With property prices rising across the board and rental prices struggling to keep pace, the profitability of buy-to-let investments is continuing to take a hit.
Buy-to-let investing has come under scrutiny from major political parties, and the prospect of a Labour government and Jeremy Corbyn potentially coming to power in December’s general election will certainly not help.
While the probability of Labour coming into government can be debated, the general election is just around the corner, and who knows what the result is going to be after an unpredictable few years in the political environment.
It would be the latest blow to the sector, which has been hit by reforms introduced by the Bank of England’s Prudential Regulation Authority (PRA) and HMRC, driving tax rates higher for landlords with multiple properties.
As a result, I’d see investing £5k or £10k, or indeed any other amount in shares as a better investment in November 2019 than buy-to-let. Not only does it potentially offer higher returns, it may be a less risky means to generate extra capital for retirement.
Investing in stocks from the UK’s primary index, the FTSE 100, seems to me like a potentially more profitable investment. Here are two companies I’d invest in rather than the extra hassle of a mortgage.
Building a portfolio
Investing for the long term in quality shares is key to a good portfolio, and I think homebuilders Berkeley Group Holdings (LSE:BKG) fits the bill.
Taken over the last five years, shares in the company have almost doubled and now sit at 4,455p, while in the last 12 months the share price has grown more than 25%.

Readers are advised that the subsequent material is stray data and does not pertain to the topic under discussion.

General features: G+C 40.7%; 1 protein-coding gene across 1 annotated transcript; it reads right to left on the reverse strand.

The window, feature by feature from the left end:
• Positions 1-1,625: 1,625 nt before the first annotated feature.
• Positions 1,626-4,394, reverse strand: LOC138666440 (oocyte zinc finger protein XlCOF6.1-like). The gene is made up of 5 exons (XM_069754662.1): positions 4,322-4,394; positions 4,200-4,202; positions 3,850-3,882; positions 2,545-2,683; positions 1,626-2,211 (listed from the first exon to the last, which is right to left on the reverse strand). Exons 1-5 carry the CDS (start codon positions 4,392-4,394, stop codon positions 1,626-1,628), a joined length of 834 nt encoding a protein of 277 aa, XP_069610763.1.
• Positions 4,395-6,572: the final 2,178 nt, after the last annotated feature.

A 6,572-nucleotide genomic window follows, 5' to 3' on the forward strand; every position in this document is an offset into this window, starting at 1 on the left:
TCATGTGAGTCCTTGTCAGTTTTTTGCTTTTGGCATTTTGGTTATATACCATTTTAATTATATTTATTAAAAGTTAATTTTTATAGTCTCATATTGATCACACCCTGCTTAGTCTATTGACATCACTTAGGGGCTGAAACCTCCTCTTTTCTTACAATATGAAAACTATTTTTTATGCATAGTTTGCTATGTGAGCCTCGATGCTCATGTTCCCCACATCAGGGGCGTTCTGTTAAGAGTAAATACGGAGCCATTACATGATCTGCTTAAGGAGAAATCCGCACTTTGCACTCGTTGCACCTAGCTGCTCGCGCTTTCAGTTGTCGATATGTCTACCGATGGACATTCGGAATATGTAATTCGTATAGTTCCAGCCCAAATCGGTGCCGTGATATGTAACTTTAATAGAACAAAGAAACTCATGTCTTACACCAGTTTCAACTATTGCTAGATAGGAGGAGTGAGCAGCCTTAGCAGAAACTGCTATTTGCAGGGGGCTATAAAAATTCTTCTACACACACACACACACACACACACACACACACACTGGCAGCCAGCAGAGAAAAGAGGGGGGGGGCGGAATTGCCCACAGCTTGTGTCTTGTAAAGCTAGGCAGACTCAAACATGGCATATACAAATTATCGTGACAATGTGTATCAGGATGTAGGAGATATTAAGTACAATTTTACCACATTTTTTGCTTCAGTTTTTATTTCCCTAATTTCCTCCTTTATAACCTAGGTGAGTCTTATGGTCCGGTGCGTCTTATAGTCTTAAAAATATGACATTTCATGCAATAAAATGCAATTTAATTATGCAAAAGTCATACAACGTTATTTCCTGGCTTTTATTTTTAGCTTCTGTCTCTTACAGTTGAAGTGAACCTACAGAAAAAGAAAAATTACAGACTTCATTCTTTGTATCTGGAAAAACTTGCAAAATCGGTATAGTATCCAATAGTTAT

It must be said that Berkeley (and other property developers in general) very much operate in a cyclical investment environment, whereby if wider economic growth slows, so does their own individual growth.
As my fellow Fool Harvey Jones has pointed out, Berkeley is facing struggles with prices under pressure in two of its biggest markets, London and the South East. However, outperformance in other areas and a strong ability to generate cash has led to its share price growth, alongside surging demand for housing.
I foresee that trend continuing and that’s why I’d buy the Berkeley share price for my portfolio at the current price.
Making a (Pri)mark
Primark owner Associated British Foods (LSE:ABF) is up almost 25% year-to-date on the back of a series of positive quarterly results, the most recent of which showed sales and pre-tax profit growth of 2% YOY.
ABF has the luxury of having very low levels of debt, and has a reputation for being a family-run business with a solid long-term investment strategy.
The company has continued its expansion of Primark stores across Europe and the US and there could be plenty more room for growth here, although the Sugar part of the business has been experiencing a slump and is worth keeping an eye on.
All in all though, I’d still see ABF as a solid investment and more likely to provide a profitable return than a buy-to-let investment.
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conorcoyle has no position in any of the shares mentioned. The Motley Fool UK has recommended Associated British Foods. Views expressed on the companies mentioned in this article are those of the writer and therefore may differ from the official recommendations we make in our subscription services such as Share Advisor, Hidden Winners and Pro. Here at The Motley Fool we believe that considering a diverse range of insights makes us better investors.